The market will be driven by continued declines in technology costs, advances in technology capabilities, and positive national and local regulatory policies. Unlike other large EVs, the purchase price of LEVs in most markets is closer to their internal combustion engine equivalent. LEVs also have lower licensing and crash test requirements compared to other vehicles, easing adoption for businesses to produce them and for consumers to purchase them. While the market for LEVs is improving, several obstacles still need to be overcome. These obstacles include low retail gasoline prices, relatively high purchase costs, and technology limitations.

 

New Federal Government Support Will Accelerate Canada’s Growing Smart City Market

— June 16, 2017

Recently, the Canadian federal government announced it has pledged to launch a Smart Cities Challenge Fund, proposing $300 million over 11 years for Infrastructure Canada to implement the program. The funding will support the deployment of clean and digitally connected technology that can improve life in cities and is modeled similarly to the US Smart City Challenge (won by Columbus, Ohio).

Until recently, Canada has lacked a national smart city framework, leaving major cities such as Vancouver, Toronto, and Montreal to develop their own climate action plans and digital infrastructure projects without significant federal guidance or funding assistance. Over one-third of Canada’s population lives in these three cities, and over 80% of its overall population is urbanized, making the improvement of city service delivery a crucial issue in the country. Highlights of key smart city initiatives from these three cities include:

  • Vancouver: In March 2015, the City Council of Vancouver voted unanimously to develop and implement a 100% Renewable City Strategy by 2050. This aims to make the city emissions free in both the energy and transportation sectors.
  • Toronto: Canada’s largest city, Toronto (Greater Toronto Area population of 6.4 million), is targeting an 80% reduction in greenhouse gases by 2050 (compared to 1990 levels). The city has allocated nearly $100 million for energy conservation measures, renewable energy projects, and retrofits of city facilities. Toronto is also expected to be the site of Sidewalk Labs’ Digital City project, part of Google’s vision to reinvent cities from the Internet up.
  • Montreal: The Montreal Smart and Digital City Action Plan aims to position Montreal as one of the world’s smartest cities. The action plan introduces 70 projects divided into five focus areas: urban mobility, direct services to citizens, quality of life, democratic life, and economic development. This is an open data project with an ultra high speed, multiservice telecom infrastructure.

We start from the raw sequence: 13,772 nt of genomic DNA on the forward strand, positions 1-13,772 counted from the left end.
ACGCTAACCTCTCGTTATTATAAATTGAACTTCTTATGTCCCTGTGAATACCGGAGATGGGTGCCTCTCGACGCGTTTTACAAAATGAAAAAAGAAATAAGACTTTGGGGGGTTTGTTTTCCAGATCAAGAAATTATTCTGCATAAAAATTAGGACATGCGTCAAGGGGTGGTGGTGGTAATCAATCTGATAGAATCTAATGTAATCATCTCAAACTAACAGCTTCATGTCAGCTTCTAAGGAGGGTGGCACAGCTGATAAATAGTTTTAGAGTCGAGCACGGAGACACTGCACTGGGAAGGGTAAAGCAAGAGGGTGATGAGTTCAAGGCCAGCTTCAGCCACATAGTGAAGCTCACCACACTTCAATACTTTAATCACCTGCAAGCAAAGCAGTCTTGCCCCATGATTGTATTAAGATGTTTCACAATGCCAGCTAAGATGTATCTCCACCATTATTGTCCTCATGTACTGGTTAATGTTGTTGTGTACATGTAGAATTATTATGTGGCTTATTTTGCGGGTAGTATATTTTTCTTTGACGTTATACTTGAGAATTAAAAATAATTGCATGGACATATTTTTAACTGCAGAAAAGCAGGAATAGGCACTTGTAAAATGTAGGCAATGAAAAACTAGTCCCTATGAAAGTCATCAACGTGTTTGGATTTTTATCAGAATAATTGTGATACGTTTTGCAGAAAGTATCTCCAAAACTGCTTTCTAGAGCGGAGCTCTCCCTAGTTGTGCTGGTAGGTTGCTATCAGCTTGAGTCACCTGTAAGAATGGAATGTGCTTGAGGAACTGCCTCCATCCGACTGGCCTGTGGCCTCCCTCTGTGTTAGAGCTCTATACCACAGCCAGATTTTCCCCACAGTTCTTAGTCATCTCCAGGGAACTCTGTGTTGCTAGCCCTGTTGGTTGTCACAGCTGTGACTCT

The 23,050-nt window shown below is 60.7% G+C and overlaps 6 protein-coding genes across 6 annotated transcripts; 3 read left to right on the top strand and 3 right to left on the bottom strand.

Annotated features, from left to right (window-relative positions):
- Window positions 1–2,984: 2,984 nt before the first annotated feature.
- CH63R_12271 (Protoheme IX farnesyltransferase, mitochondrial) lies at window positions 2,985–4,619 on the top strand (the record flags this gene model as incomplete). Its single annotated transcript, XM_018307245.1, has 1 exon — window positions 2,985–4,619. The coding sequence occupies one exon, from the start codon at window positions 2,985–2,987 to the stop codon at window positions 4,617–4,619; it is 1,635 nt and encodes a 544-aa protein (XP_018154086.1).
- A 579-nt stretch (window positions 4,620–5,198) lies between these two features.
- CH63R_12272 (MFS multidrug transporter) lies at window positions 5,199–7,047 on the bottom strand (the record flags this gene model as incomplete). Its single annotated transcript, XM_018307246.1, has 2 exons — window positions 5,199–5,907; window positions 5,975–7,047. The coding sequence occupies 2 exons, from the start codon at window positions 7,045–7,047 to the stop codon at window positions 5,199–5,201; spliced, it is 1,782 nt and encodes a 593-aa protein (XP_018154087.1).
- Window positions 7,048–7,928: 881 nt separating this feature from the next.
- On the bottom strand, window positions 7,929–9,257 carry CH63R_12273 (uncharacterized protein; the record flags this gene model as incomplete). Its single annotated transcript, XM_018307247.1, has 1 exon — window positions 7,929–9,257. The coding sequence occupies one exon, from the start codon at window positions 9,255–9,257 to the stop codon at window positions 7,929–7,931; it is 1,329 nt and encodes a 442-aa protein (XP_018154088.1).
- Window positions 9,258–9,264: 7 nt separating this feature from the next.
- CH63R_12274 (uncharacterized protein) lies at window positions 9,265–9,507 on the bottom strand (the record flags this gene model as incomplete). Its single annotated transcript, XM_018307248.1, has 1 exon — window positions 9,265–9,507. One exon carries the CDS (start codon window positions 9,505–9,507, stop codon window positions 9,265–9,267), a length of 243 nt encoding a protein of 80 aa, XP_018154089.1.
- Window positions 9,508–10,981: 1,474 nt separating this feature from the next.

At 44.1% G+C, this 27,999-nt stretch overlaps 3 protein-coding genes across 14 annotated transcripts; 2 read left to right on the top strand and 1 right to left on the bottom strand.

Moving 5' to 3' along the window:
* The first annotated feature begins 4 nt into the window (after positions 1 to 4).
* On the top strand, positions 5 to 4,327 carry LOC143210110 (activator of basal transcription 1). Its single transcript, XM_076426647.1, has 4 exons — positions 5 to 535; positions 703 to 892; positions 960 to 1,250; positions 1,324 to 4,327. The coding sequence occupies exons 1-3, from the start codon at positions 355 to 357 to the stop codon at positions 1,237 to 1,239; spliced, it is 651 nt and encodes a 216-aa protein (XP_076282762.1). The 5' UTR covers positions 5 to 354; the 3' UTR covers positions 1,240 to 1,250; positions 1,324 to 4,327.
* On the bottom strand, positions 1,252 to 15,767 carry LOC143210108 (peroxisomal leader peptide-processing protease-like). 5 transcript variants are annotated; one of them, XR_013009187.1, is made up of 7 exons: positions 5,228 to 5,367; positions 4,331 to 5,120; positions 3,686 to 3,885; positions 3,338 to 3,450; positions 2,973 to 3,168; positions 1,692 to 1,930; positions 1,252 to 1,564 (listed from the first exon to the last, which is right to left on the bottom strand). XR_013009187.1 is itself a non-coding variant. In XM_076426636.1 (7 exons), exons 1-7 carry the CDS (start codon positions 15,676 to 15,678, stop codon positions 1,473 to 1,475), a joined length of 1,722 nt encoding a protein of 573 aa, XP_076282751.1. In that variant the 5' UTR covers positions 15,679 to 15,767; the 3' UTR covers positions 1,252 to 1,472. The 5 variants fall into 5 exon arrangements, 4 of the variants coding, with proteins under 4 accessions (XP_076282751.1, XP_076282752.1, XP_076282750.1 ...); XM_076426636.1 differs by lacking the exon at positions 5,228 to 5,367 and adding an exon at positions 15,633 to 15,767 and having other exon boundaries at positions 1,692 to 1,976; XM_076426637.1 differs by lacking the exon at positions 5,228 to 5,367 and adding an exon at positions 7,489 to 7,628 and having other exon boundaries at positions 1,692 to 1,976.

Federal Government Stepping Up with Funding

Three rounds of funding are expected to take place in Canada, with the first round set for fall 2017. Each round of Canada’s Smart Cities Challenge will include:

  • One $50 million prize in funding for a large city
  • Two $10 million prizes for midsize cities
  • One $5 million prize for a small community
  • One $5 million prize for an indigenous community

Prime Minister Trudeau has pledged to link infrastructure with an innovation agenda, and the Smart Cities Challenge will help Canada achieve that goal. Canada has evolved into one of the leading countries in the world in terms of building infrastructure through public-private partnerships (P3s), using this model to fund light rail lines, hospitals, jails, and water systems, among other infrastructure. The country’s high utilization of P3s for infrastructure development combined with the new funding available in the Smart Cities Challenge positions Canada to elevate its attractiveness to key suppliers in the smart city market. Its actions also potentially lift the country from its current follower position into a leadership role in global smart city development.

 

Smart Cities NYC ‘17 Themes Reveal an Evolving Market

— May 25, 2017

The revitalized Brooklyn Navy Yard brought together academia, non-profits, private industry, and government leaders from around the world for the Smart Cities NYC ’17 conference and expo. Deliberating the future intersection of technology and urban life, key themes over the 3-day conference included digital inclusion, citizen empowerment, and the potential for technology to increase resident access to essential city services. It was encouraging to see the emphasis on digital inclusion and accessibility displayed by leading suppliers and city officials.

Digital Inclusion and Accessibility

A good example of how digital inclusion is being approached was provided by Microsoft, along with its partners G3ict and World Enabled, with the launch of the Smart Cities for All Toolkit. The toolkit is designed to help city officials and urban planners make more inclusive and accessible smart cities, particularly for the more than 1 billion people with a disability around the world. Tools developed for cities include a guide for adopting information and communications technology (ICT) accessibility standards and a guide for ICT accessible procurement policies, among others. The Smart Cities for All initiative is also in the process of developing a Smart Cities Digital Inclusion Maturity Model that will help cities evaluate their progress toward their ICT accessibility and digital inclusion targets.

A desire for greater inclusivity could also be seen on the transportation side, with many cities discussing the possibilities offered by mobility as a service (MaaS) solutions. MaaS has the potential to broaden transport options and lowers costs for consumers, enabling residents to have better access to potential areas of employment or leisure. One of the common initiatives is the deployment of multimodal transportation planning apps. These solutions, as shown in Conduent’s MaaS apps in Denver, Los Angeles, and most recently Bengaluru, allow residents to choose between an array of public and private options (such as bus, train, rideshare, carshare, and bikeshare) and help inform users of the cheapest or fastest ways to travel. Eventually, cities will be able to offer incentives and discounts to riders for taking certain transport options, for example, to mitigate congestion.

Bridging the Digital Divide

The primary goal of the global smart cities movement is to utilize technology to improve the quality of life in cities. While concerns about security and privacy have been well-documented, less focus is given to the potential for smart cities to increase the divide between small and large cities, the wealthy and the poor, and the healthy and the sick. To ensure these divisions are reduced rather than worsened, smart city programs need to ensure all segments of the population reap the benefits digital technology can provide.

These themes from the conference, along with recent major projects announced in cities such as San Diego and Columbus, provide further evidence that the smart cities market is evolving from one-off pilot projects toward more holistic outcome-focused approaches that consider the needs of all city residents and communities.